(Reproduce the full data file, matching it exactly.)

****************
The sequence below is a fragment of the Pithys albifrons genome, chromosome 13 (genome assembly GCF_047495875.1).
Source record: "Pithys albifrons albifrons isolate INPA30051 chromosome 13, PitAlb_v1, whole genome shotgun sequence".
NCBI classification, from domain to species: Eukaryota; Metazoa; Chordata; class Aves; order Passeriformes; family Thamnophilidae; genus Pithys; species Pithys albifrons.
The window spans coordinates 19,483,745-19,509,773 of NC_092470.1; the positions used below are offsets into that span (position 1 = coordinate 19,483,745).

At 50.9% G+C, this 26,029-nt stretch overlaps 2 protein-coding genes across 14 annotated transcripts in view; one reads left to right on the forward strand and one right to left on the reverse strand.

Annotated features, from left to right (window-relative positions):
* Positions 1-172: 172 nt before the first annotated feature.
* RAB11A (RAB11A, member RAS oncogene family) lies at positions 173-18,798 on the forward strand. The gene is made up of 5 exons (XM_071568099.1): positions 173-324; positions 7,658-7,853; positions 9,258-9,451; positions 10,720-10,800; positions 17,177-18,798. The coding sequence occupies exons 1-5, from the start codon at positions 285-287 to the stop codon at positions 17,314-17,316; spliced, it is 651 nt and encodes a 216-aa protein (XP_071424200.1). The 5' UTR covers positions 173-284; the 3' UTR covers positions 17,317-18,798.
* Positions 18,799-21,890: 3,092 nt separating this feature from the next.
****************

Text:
The sequence below is a fragment of the Pithys albifrons genome, chromosome 13 (genome assembly GCF_047495875.1).
Source record: "Pithys albifrons albifrons isolate INPA30051 chromosome 13, PitAlb_v1, whole genome shotgun sequence".
NCBI classification, from domain to species: Eukaryota; Metazoa; Chordata; class Aves; order Passeriformes; family Thamnophilidae; genus Pithys; species Pithys albifrons.
The window spans coordinates 19,483,745-19,509,773 of NC_092470.1; the positions used below are offsets into that span (position 1 = coordinate 19,483,745).

At 50.9% G+C, this 26,029-nt stretch overlaps 2 protein-coding genes across 14 annotated transcripts in view; one reads left to right on the forward strand and one right to left on the reverse strand.

Annotated features, from left to right (window-relative positions):
* Positions 1-172: 172 nt before the first annotated feature.
* RAB11A (RAB11A, member RAS oncogene family) lies at positions 173-18,798 on the forward strand. The gene is made up of 5 exons (XM_071568099.1): positions 173-324; positions 7,658-7,853; positions 9,258-9,451; positions 10,720-10,800; positions 17,177-18,798. The coding sequence occupies exons 1-5, from the start codon at positions 285-287 to the stop codon at positions 17,314-17,316; spliced, it is 651 nt and encodes a 216-aa protein (XP_071424200.1). The 5' UTR covers positions 173-284; the 3' UTR covers positions 17,317-18,798.
* Positions 18,799-21,890: 3,092 nt separating this feature from the next.